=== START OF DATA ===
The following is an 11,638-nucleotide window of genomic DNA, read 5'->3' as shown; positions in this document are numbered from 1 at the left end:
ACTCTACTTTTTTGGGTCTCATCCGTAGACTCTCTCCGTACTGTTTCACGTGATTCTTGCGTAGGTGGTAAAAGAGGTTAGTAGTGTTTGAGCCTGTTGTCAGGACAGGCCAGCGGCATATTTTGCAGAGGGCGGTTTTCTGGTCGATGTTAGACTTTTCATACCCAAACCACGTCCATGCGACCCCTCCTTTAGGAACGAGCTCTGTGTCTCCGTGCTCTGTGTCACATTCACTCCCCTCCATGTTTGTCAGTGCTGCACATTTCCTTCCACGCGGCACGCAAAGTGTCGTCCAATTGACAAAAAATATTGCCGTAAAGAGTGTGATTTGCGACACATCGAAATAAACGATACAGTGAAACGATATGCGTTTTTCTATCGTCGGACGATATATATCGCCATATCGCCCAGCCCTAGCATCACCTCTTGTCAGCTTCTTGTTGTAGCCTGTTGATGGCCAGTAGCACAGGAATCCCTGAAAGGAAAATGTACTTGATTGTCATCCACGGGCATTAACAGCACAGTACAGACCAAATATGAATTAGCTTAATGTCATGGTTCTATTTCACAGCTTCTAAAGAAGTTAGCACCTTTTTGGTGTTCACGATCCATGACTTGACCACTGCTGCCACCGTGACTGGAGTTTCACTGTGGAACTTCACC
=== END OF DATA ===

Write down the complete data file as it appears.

The following is an 11,638-nucleotide window of genomic DNA, read 5'->3' as shown; positions in this document are numbered from 1 at the left end:
ACTCTACTTTTTTGGGTCTCATCCGTAGACTCTCTCCGTACTGTTTCACGTGATTCTTGCGTAGGTGGTAAAAGAGGTTAGTAGTGTTTGAGCCTGTTGTCAGGACAGGCCAGCGGCATATTTTGCAGAGGGCGGTTTTCTGGTCGATGTTAGACTTTTCATACCCAAACCACGTCCATGCGACCCCTCCTTTAGGAACGAGCTCTGTGTCTCCGTGCTCTGTGTCACATTCACTCCCCTCCATGTTTGTCAGTGCTGCACATTTCCTTCCACGCGGCACGCAAAGTGTCGTCCAATTGACAAAAAATATTGCCGTAAAGAGTGTGATTTGCGACACATCGAAATAAACGATACAGTGAAACGATATGCGTTTTTCTATCGTCGGACGATATATATCGCCATATCGCCCAGCCCTAGCATCACCTCTTGTCAGCTTCTTGTTGTAGCCTGTTGATGGCCAGTAGCACAGGAATCCCTGAAAGGAAAATGTACTTGATTGTCATCCACGGGCATTAACAGCACAGTACAGACCAAATATGAATTAGCTTAATGTCATGGTTCTATTTCACAGCTTCTAAAGAAGTTAGCACCTTTTTGGTGTTCACGATCCATGACTTGACCACTGCTGCCACCGTGACTGGAGTTTCACTGTGGAACTTCACC